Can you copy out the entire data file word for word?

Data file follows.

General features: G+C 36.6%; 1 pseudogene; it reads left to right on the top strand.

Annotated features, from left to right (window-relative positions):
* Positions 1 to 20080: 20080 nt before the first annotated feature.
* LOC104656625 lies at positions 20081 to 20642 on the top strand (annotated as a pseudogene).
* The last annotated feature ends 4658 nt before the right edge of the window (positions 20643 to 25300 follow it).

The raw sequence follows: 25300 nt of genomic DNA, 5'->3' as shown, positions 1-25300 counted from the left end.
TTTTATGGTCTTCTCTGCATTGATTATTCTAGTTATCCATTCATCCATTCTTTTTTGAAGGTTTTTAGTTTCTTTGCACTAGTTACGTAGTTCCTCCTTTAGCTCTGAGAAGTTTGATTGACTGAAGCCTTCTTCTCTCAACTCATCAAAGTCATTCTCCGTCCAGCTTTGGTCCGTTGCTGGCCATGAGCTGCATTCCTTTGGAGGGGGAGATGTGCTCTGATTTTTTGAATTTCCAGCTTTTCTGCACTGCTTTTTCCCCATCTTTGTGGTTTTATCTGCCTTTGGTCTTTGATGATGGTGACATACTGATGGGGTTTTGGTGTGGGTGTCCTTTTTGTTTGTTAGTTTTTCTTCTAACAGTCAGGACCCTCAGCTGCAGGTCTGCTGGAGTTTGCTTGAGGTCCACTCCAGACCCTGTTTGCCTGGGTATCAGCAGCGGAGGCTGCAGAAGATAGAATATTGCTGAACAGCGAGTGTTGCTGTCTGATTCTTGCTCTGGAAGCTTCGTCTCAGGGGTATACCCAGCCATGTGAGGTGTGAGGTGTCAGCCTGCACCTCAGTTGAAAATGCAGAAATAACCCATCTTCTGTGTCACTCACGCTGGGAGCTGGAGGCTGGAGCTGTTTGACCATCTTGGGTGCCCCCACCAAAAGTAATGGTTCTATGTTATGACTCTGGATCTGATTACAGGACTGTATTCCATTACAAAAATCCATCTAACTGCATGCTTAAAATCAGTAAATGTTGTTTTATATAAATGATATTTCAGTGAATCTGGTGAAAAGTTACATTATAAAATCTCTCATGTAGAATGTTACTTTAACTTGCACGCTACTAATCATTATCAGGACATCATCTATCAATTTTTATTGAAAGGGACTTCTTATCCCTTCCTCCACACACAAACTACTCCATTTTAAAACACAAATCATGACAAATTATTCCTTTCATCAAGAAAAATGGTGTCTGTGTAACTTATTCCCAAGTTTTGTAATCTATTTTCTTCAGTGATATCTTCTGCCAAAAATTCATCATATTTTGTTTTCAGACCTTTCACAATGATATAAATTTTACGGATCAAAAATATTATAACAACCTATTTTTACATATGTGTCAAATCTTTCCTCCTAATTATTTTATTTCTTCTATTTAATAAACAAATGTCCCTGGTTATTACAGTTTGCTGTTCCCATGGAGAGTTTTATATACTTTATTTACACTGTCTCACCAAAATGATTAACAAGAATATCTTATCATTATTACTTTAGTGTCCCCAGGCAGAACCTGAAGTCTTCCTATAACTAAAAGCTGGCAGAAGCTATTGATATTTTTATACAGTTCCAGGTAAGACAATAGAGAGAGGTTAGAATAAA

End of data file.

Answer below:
General features: G+C 36.6%; 1 pseudogene; it reads left to right on the top strand.

Annotated features, from left to right (window-relative positions):
* Positions 1 to 20080: 20080 nt before the first annotated feature.
* LOC104656625 lies at positions 20081 to 20642 on the top strand (annotated as a pseudogene).
* The last annotated feature ends 4658 nt before the right edge of the window (positions 20643 to 25300 follow it).

The raw sequence follows: 25300 nt of genomic DNA, 5'->3' as shown, positions 1-25300 counted from the left end.
TTTTATGGTCTTCTCTGCATTGATTATTCTAGTTATCCATTCATCCATTCTTTTTTGAAGGTTTTTAGTTTCTTTGCACTAGTTACGTAGTTCCTCCTTTAGCTCTGAGAAGTTTGATTGACTGAAGCCTTCTTCTCTCAACTCATCAAAGTCATTCTCCGTCCAGCTTTGGTCCGTTGCTGGCCATGAGCTGCATTCCTTTGGAGGGGGAGATGTGCTCTGATTTTTTGAATTTCCAGCTTTTCTGCACTGCTTTTTCCCCATCTTTGTGGTTTTATCTGCCTTTGGTCTTTGATGATGGTGACATACTGATGGGGTTTTGGTGTGGGTGTCCTTTTTGTTTGTTAGTTTTTCTTCTAACAGTCAGGACCCTCAGCTGCAGGTCTGCTGGAGTTTGCTTGAGGTCCACTCCAGACCCTGTTTGCCTGGGTATCAGCAGCGGAGGCTGCAGAAGATAGAATATTGCTGAACAGCGAGTGTTGCTGTCTGATTCTTGCTCTGGAAGCTTCGTCTCAGGGGTATACCCAGCCATGTGAGGTGTGAGGTGTCAGCCTGCACCTCAGTTGAAAATGCAGAAATAACCCATCTTCTGTGTCACTCACGCTGGGAGCTGGAGGCTGGAGCTGTTTGACCATCTTGGGTGCCCCCACCAAAAGTAATGGTTCTATGTTATGACTCTGGATCTGATTACAGGACTGTATTCCATTACAAAAATCCATCTAACTGCATGCTTAAAATCAGTAAATGTTGTTTTATATAAATGATATTTCAGTGAATCTGGTGAAAAGTTACATTATAAAATCTCTCATGTAGAATGTTACTTTAACTTGCACGCTACTAATCATTATCAGGACATCATCTATCAATTTTTATTGAAAGGGACTTCTTATCCCTTCCTCCACACACAAACTACTCCATTTTAAAACACAAATCATGACAAATTATTCCTTTCATCAAGAAAAATGGTGTCTGTGTAACTTATTCCCAAGTTTTGTAATCTATTTTCTTCAGTGATATCTTCTGCCAAAAATTCATCATATTTTGTTTTCAGACCTTTCACAATGATATAAATTTTACGGATCAAAAATATTATAACAACCTATTTTTACATATGTGTCAAATCTTTCCTCCTAATTATTTTATTTCTTCTATTTAATAAACAAATGTCCCTGGTTATTACAGTTTGCTGTTCCCATGGAGAGTTTTATATACTTTATTTACACTGTCTCACCAAAATGATTAACAAGAATATCTTATCATTATTACTTTAGTGTCCCCAGGCAGAACCTGAAGTCTTCCTATAACTAAAAGCTGGCAGAAGCTATTGATATTTTTATACAGTTCCAGGTAAGACAATAGAGAGAGGTTAGAATAAA